Vacation from Reality

Vacations are great. They’re so nice, sometimes I need a break from real life after a vacation—the old “I need a vacation to recuperate from my vacation” situation. That’s about what happened, but now I’m here, and this week marks my first full one back in the old routine.
100_6396
Boring, you might think, but it’s not so. Structure is a good thing in my house, as highly sought after as a trip to “The most magical place on earth.” When living with autism, there needs to be a sense of balance in day-to-day life. My oldest son loves his wall calendar. He needs to know when to expect certain activities and send reinforcements if the month doesn’t have a “Play Date” listed at least once. Our schedule might not be as hectic as yours, but both he and I need to know where we’re going in the days ahead, even if it’s just a “work” and “play” day at home.
100_6400
Where does all this talk lead me? To the realization that even though I didn’t finish the first draft of my current work-in-progress, THE UNRAVELING THREADS OF KYNDRA FIELDS, before leaving on vacation like I wanted to, I will finish by the end of this month. That might be a big leap for some, but hang in there. When (not if) I complete this draft, it will be my quickest completion to date. Granted it will also be my shortest manuscript, but taking a full story from idea to finished first draft in six months is amazing for this writer.

More on this forth coming miracle in the next two weeks, for now, let’s savor in the vacation memories.
100_6273
100_6319
100_6197
Where have you gone lately?

Music: The Sensory Edition

If you know me, or have followed this blog for any amount of time, you realize that I love music. I use music for mood alteration, inspiration, and escape. My preferred listening method is live, in concert. For sanity sake, I try to attend at least two live performances a year but life doesn’t always allow that.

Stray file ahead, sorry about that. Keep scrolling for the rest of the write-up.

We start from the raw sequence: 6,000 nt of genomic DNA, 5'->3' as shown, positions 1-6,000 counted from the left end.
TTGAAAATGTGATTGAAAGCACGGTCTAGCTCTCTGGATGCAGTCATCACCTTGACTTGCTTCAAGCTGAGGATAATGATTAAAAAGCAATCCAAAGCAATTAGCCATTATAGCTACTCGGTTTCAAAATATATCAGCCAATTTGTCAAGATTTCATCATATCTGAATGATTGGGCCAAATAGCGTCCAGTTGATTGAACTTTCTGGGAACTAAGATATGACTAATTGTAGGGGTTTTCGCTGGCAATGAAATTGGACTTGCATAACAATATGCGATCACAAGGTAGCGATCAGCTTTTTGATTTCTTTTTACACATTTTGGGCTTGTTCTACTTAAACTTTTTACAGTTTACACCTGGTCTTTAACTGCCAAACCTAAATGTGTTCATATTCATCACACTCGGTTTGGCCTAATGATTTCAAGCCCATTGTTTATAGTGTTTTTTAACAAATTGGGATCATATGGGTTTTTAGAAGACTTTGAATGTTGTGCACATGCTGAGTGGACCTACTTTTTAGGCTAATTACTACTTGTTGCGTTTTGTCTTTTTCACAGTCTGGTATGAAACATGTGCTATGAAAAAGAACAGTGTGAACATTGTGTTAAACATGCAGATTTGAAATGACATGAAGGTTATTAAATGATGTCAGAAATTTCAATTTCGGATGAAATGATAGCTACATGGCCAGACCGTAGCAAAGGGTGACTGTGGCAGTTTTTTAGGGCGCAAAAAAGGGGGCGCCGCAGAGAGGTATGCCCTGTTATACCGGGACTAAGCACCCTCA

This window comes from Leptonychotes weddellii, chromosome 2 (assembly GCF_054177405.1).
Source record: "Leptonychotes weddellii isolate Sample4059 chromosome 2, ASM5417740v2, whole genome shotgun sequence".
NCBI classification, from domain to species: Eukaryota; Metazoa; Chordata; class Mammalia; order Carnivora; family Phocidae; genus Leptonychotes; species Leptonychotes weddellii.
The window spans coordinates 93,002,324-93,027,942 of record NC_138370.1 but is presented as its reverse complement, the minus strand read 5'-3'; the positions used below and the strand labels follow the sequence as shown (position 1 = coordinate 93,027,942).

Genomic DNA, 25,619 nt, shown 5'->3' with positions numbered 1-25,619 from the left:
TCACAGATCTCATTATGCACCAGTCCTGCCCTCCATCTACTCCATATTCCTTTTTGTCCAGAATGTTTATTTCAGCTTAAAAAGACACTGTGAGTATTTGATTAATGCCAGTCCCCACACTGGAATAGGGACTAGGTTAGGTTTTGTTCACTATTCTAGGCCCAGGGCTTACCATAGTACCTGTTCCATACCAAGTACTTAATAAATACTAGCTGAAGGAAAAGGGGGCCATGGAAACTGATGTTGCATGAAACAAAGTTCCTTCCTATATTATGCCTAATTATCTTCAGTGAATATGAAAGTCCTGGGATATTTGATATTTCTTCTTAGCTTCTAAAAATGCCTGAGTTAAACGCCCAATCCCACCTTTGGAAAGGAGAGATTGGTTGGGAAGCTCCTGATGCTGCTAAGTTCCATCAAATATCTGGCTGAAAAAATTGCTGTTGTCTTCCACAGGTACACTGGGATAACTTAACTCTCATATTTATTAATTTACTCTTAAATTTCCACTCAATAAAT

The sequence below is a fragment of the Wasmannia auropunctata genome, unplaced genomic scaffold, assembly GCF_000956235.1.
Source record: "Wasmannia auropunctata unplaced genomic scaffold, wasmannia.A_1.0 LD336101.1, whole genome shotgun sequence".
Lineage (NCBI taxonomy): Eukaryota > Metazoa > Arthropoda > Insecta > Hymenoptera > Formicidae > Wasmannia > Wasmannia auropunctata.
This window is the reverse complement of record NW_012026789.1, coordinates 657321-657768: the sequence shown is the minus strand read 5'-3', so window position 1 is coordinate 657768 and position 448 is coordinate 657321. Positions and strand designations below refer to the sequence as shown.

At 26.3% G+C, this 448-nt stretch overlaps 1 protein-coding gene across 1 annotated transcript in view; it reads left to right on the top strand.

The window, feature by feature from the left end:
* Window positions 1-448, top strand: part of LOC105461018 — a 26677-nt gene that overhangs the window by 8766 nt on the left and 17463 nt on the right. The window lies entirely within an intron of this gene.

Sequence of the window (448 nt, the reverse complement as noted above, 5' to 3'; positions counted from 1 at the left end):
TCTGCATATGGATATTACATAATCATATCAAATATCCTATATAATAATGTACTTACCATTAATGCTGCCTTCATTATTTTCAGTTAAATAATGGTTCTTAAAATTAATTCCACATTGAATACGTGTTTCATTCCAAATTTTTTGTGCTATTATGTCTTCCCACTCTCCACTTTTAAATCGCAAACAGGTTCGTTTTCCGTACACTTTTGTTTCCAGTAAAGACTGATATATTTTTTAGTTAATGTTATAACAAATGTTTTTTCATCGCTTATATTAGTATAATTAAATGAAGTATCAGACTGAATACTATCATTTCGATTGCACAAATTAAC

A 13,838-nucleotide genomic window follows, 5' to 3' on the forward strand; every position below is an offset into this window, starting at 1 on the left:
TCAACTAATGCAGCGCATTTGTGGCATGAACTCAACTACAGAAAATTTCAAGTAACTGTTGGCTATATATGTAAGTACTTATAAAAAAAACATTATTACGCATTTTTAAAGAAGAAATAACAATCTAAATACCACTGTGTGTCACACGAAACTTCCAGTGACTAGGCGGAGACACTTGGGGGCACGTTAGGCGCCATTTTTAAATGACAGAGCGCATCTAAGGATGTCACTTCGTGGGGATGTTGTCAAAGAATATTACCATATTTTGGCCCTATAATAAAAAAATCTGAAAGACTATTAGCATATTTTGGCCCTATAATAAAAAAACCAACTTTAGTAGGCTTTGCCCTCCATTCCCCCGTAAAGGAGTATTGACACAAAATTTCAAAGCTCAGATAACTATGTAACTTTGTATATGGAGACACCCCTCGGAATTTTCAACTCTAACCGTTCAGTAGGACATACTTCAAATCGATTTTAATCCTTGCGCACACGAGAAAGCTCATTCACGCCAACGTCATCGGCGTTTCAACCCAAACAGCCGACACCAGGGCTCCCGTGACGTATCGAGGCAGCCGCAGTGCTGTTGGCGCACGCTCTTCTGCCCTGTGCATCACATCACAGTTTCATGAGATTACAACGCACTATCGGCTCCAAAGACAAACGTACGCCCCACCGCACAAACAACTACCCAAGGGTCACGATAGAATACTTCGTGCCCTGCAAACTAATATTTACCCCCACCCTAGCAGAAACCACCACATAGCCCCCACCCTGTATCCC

My second and third choices for listening are earphones and in the car—alone. 100_4829

Having songs plugged into my ears is great for tuning out exterior noise, but it isn’t always practical when supervising children. Plus, I don’t want to subject those around me to my butchered attempts when singing along.

When driving, I usually have my nifty homeschool kids in the car and they like music, too, just not always the same stuff I like. I used to put the “Children’s Music” playlist on shuffle when we went anywhere but I found myself getting a little snappy after fifteen minutes. So now the whole iPod—which is attached to a cassette adapter because I’m so last century—gets put on shuffle when we go.

A Disney song = the kids happy, or most of them, and often me.

A little Mitch Malloy = me happy, and sometimes the kids.

Queen = everyone is good.

Sesame Street = one happy kid.

The Beach Boys = all good, for most songs.

And on, and on.

There are a few times it’s easier to skip to the next song because the natives are noisily protesting, but most of the time they settle down when I say “it’s Mommy’s turn.” When a song I love comes on, my immediate reflex is to turn it up, but with boys with sensory issues in the car, they drown out the music with their own shrieking of discomfort. (That or I get “What’s Mommy singing?” from my teen with autism, as if he can’t tell I’m trying to sing the song that we’re listening to. Funny kid.)

All this—and more—is why my favorite non-live music experience is in the car. ALONE. I can turn it up as loud as I want and sing off-key without annoying people. (I’d also say without embarrassing myself, but I never know who is watching from the outside of the car.) Listening in a vehicle is a step above earphones because the music cocoons your whole self, not just your ears. At times you can feel it, but it’s an immersive experience and the steering wheel makes a good keyboard or drum.

What’s your listening habit?